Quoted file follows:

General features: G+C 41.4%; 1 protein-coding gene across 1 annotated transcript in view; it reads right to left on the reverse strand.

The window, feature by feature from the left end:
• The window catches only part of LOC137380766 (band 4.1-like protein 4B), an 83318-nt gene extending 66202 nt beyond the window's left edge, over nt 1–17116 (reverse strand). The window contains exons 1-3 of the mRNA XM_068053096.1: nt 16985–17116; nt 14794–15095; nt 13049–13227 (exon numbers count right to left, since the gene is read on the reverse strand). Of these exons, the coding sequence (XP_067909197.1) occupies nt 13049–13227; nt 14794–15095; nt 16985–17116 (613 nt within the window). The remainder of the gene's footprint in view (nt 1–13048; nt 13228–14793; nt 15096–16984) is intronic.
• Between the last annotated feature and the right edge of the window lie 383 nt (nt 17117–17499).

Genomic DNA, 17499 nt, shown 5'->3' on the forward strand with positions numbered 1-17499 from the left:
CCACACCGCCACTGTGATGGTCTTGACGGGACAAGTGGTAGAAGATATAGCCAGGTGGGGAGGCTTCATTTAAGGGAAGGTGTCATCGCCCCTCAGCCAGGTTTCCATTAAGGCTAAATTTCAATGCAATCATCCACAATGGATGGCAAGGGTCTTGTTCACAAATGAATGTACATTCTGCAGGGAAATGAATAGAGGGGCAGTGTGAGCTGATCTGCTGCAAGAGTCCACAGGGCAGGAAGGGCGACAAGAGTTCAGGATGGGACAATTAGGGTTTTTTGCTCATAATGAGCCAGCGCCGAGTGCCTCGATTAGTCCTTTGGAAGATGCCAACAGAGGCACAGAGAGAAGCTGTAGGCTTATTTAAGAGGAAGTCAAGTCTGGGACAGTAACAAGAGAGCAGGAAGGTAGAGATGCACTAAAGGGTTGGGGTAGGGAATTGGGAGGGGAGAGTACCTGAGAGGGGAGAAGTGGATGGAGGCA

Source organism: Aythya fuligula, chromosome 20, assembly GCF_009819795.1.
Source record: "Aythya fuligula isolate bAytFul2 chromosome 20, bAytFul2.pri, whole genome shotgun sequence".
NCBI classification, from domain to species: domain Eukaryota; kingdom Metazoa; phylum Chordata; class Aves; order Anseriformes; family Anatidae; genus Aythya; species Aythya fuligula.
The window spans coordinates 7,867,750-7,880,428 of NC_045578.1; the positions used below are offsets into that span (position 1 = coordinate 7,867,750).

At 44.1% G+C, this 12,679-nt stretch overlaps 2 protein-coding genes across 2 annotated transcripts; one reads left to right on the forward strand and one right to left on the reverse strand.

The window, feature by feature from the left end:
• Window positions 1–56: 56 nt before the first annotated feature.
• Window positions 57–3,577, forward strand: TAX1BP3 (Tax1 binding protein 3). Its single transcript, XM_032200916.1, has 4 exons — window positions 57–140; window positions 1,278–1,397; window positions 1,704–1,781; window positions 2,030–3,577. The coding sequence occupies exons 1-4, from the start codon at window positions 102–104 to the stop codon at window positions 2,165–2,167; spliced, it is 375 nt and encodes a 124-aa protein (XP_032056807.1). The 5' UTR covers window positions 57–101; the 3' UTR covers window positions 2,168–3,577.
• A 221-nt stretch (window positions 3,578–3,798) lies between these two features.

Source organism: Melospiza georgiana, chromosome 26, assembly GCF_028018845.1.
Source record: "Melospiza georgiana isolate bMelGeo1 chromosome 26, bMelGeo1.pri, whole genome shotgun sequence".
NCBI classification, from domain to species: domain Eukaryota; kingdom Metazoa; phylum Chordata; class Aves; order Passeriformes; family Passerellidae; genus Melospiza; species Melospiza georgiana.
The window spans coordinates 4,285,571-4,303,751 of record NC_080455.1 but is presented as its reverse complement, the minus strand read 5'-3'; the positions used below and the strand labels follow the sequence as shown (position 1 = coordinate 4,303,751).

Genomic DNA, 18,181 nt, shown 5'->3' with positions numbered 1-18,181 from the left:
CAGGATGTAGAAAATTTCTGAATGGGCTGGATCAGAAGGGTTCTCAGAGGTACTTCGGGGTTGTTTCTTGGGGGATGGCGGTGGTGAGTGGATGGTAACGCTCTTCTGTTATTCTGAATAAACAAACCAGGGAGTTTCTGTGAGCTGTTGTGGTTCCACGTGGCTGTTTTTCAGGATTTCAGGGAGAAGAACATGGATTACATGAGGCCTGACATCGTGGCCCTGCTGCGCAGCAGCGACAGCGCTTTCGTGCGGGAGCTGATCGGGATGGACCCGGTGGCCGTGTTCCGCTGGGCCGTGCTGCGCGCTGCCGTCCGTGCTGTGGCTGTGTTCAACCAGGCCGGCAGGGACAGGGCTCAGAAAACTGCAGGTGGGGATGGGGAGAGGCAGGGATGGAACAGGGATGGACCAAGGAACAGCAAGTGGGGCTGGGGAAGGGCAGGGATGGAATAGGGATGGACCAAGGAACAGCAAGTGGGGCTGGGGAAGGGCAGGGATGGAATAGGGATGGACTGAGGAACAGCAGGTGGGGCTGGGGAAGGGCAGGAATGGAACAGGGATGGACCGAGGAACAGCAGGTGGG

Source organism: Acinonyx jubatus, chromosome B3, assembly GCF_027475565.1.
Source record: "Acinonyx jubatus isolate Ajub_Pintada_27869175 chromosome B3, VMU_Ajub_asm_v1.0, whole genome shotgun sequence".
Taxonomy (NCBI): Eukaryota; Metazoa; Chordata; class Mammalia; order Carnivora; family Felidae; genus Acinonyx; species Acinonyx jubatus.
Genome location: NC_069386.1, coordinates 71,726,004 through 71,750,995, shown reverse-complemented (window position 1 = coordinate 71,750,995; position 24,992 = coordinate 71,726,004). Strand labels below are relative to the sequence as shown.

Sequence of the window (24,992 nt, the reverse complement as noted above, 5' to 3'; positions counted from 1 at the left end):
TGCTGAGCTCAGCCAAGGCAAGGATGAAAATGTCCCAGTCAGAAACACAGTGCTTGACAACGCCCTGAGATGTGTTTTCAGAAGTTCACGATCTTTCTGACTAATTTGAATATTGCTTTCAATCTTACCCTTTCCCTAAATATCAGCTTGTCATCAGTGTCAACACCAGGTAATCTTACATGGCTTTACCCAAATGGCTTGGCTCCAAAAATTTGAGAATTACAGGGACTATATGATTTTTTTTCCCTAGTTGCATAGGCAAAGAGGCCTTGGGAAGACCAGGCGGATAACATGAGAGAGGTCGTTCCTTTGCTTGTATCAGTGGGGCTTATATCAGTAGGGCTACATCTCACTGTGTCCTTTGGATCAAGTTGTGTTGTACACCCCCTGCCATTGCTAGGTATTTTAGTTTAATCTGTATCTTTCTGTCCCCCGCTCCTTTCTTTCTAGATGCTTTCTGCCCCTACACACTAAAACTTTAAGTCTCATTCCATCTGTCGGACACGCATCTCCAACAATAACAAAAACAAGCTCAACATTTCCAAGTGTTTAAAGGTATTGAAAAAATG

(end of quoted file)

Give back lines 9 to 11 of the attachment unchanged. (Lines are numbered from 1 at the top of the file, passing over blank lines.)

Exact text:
NCBI classification, from domain to species: domain Eukaryota; kingdom Metazoa; phylum Chordata; class Aves; order Anseriformes; family Anatidae; genus Aythya; species Aythya fuligula.
The window spans coordinates 7,867,750-7,880,428 of NC_045578.1; the positions used below are offsets into that span (position 1 = coordinate 7,867,750).

At 44.1% G+C, this 12,679-nt stretch overlaps 2 protein-coding genes across 2 annotated transcripts; one reads left to right on the forward strand and one right to left on the reverse strand.